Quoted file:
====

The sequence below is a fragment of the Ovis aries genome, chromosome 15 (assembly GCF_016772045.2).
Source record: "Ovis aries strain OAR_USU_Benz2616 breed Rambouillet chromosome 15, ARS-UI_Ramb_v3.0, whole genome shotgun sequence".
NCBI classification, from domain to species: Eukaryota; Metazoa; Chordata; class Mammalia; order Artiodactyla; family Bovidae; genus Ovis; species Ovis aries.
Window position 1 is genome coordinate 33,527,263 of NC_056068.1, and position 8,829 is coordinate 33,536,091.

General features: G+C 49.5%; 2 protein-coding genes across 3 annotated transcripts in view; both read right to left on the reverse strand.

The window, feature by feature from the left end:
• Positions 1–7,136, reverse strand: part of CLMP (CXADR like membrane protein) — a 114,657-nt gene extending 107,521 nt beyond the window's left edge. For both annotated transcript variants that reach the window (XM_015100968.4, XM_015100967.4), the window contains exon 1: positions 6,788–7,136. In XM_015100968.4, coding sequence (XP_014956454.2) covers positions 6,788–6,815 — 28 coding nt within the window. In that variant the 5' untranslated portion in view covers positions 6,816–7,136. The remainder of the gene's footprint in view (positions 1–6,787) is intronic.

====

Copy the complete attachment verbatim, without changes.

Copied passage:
The sequence below is a fragment of the Ovis aries genome, chromosome 15 (assembly GCF_016772045.2).
Source record: "Ovis aries strain OAR_USU_Benz2616 breed Rambouillet chromosome 15, ARS-UI_Ramb_v3.0, whole genome shotgun sequence".
NCBI classification, from domain to species: Eukaryota; Metazoa; Chordata; class Mammalia; order Artiodactyla; family Bovidae; genus Ovis; species Ovis aries.
Window position 1 is genome coordinate 33,527,263 of NC_056068.1, and position 8,829 is coordinate 33,536,091.

General features: G+C 49.5%; 2 protein-coding genes across 3 annotated transcripts in view; both read right to left on the reverse strand.

The window, feature by feature from the left end:
• Positions 1–7,136, reverse strand: part of CLMP (CXADR like membrane protein) — a 114,657-nt gene extending 107,521 nt beyond the window's left edge. For both annotated transcript variants that reach the window (XM_015100968.4, XM_015100967.4), the window contains exon 1: positions 6,788–7,136. In XM_015100968.4, coding sequence (XP_014956454.2) covers positions 6,788–6,815 — 28 coding nt within the window. In that variant the 5' untranslated portion in view covers positions 6,816–7,136. The remainder of the gene's footprint in view (positions 1–6,787) is intronic.